Britton v. Turner by aiowmnyv

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Britton v. Turner, Supreme Court of NH, 1834 Can ∏ recover for partial performance under quantum meruit of a labor K even if he was the breacher? Issue Reasoning
Clearly, he can not recover on whole K because he didn’t perform. Old Rule: if you have a labor K, and don’t complete it, you are entitled to nothing at all – the K must be fully performed in order to recover for any part of the compensation - this is unequal and unjust. Under old rule, If ∏ hadn’t performed, all he’d have to pay is some damages to ∆ to find someone else – but here he loses $95.

Rule
The party who contracts for labor merely, for a certain period, does so with full knowledge that he must, from the nature of the case, be accepting part performance from day to day, if the other party commences the performance, and with knowledge also that the other may eventually fail of completing the entire term.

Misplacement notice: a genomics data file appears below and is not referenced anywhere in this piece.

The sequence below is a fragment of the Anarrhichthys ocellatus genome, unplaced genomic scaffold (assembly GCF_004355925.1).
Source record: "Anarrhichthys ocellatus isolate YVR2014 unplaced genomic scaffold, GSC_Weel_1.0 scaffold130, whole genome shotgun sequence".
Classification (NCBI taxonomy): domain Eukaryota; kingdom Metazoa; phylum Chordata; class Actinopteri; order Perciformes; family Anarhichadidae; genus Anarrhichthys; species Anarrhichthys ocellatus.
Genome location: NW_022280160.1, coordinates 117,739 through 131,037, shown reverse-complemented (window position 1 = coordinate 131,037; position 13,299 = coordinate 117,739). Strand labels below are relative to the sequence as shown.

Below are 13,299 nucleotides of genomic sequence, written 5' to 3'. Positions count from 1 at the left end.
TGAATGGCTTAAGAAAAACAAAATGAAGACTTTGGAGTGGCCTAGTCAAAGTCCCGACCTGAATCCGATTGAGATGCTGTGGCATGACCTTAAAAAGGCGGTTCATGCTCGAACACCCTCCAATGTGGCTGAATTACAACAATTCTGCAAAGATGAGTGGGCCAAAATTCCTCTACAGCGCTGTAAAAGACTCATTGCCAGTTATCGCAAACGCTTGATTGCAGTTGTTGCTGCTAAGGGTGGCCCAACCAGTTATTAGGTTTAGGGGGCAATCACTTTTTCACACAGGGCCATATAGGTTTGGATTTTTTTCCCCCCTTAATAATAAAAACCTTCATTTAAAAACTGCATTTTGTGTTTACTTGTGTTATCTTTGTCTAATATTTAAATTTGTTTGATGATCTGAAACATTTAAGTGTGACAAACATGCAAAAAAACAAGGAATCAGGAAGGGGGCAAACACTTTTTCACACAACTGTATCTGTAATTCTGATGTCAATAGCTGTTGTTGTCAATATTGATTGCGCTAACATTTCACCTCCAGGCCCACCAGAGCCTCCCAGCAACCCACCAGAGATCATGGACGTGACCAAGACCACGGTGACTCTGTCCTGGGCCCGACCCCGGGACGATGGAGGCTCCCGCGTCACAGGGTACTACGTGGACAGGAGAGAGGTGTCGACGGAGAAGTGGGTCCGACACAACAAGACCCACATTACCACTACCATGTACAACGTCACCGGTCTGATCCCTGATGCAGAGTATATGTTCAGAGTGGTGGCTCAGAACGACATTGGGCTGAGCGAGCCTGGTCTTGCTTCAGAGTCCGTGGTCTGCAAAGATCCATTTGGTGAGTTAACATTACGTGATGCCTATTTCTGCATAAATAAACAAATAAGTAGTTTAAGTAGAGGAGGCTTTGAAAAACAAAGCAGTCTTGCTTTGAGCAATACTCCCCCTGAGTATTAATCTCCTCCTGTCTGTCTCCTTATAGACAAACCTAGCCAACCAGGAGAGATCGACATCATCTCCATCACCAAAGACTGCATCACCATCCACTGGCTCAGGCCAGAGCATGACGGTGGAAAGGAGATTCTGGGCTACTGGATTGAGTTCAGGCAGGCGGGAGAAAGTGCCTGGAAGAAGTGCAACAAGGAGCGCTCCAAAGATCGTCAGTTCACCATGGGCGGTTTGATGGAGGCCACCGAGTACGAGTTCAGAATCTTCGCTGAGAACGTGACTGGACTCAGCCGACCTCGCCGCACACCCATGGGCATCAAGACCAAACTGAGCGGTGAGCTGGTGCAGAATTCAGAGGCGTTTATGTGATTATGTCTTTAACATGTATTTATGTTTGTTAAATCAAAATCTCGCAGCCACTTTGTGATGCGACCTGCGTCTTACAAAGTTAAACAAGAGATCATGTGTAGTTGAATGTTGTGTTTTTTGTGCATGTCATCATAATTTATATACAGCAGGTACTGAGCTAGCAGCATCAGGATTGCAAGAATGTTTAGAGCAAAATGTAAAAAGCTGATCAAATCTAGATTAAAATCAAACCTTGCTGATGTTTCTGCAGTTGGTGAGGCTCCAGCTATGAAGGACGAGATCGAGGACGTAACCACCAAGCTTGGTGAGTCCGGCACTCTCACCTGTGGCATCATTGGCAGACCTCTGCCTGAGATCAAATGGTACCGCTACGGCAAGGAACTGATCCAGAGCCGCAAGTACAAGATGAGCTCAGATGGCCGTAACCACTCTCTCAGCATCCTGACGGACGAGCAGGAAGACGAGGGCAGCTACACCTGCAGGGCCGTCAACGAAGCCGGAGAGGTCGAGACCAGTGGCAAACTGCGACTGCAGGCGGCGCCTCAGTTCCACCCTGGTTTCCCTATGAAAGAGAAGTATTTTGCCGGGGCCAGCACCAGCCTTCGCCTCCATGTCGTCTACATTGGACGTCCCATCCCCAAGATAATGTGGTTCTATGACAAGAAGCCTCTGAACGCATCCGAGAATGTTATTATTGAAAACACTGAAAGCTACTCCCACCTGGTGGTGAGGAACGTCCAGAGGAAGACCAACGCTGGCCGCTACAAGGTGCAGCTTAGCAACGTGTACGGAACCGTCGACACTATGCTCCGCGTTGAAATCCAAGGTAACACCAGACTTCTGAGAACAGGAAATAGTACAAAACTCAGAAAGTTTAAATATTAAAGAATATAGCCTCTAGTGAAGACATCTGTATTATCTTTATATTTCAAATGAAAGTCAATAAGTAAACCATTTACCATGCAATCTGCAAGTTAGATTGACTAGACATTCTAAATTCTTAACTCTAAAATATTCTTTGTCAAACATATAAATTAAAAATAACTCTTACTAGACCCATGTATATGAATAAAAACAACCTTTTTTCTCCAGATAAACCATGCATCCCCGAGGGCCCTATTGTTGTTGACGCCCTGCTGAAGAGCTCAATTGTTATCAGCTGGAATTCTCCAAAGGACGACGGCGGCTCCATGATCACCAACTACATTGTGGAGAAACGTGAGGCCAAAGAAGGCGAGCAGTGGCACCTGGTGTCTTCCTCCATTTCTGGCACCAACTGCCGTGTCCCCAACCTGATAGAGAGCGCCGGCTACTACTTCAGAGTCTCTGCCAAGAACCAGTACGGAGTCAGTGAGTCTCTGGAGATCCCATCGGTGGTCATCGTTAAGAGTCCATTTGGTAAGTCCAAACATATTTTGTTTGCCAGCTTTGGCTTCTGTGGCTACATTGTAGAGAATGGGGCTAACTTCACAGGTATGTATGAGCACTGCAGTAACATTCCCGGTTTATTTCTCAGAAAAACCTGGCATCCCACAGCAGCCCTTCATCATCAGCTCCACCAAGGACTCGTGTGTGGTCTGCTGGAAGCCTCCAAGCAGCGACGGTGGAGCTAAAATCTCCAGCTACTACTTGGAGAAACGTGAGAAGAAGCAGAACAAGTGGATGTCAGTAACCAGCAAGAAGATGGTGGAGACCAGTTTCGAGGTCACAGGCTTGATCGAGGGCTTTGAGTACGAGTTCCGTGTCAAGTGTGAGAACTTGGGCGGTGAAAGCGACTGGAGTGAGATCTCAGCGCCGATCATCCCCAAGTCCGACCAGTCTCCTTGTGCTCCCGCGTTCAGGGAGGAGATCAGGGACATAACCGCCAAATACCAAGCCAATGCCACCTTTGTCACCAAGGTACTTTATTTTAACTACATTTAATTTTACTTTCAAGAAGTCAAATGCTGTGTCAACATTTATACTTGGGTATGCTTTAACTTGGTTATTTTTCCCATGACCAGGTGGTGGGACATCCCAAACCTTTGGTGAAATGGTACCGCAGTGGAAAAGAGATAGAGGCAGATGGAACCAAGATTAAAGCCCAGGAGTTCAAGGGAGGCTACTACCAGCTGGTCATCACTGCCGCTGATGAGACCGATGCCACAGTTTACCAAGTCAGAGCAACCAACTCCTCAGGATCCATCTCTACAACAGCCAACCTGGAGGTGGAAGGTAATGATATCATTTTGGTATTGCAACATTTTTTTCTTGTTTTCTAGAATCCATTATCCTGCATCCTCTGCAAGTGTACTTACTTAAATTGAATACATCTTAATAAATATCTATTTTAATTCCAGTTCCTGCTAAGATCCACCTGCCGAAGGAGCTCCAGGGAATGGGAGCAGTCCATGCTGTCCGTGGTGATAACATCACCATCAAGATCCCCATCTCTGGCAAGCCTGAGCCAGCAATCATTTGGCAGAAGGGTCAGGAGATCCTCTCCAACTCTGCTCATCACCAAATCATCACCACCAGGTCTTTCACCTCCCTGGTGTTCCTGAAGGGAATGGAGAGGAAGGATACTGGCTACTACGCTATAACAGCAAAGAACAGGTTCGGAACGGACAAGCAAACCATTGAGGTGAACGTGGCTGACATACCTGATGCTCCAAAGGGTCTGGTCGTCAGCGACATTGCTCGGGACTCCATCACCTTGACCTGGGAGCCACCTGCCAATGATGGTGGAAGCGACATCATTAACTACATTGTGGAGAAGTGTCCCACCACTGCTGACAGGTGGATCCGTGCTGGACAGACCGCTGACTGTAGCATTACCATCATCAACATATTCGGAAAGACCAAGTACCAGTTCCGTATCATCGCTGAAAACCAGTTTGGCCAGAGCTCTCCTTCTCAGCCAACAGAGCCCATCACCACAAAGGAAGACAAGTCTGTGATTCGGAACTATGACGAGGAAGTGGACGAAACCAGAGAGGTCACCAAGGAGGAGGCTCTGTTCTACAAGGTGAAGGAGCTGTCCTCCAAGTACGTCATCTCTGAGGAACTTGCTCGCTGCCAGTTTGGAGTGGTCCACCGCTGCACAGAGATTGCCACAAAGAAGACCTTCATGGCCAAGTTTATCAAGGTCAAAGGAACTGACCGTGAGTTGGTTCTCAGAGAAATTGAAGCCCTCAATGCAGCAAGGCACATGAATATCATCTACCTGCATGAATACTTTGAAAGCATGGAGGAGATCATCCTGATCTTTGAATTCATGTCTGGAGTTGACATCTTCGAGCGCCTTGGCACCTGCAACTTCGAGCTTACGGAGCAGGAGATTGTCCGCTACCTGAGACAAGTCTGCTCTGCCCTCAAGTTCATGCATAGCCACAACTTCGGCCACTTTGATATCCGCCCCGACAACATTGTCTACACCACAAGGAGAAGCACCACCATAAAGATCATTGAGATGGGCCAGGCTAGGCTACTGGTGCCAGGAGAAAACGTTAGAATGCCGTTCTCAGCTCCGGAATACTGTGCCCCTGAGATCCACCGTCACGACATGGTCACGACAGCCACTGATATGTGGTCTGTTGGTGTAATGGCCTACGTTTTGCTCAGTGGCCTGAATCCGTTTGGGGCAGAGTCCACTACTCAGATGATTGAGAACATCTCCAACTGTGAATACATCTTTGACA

Facts
∏, a laborer, contracted to work for ∆ for a period of one year at $10 per months. After 9.5 months, ∏ voluntarily quit and asked for $95.

o o o o o

If a party actually receives labor, or materials, and derives a benefit and advantage, over and above the damage which has resulted from the breach, the labor actually done, and the value received, furnish a new consideration, Then, ∆ must pay for the value of benefit – damages

Apparently, ∆ refused to pay.

where the party receives value--takes and uses the materials, or has advantage from the labor, he is liable to pay the reasonable worth of what he has received o If the nature of the contract is such that the employer can reject what has been done o and refuse to receive any benefit from the part performance, he is entitled so to do, o and in such case is not liable to be charged o unless he has before assented to and accepted of what has been done, however much the other party may have done towards the performance

Held Procedure P argues D argues

Judgment for ∏. Jury verdict in amount of $95. ∆’s defense is “breach of K. ∆ appeals

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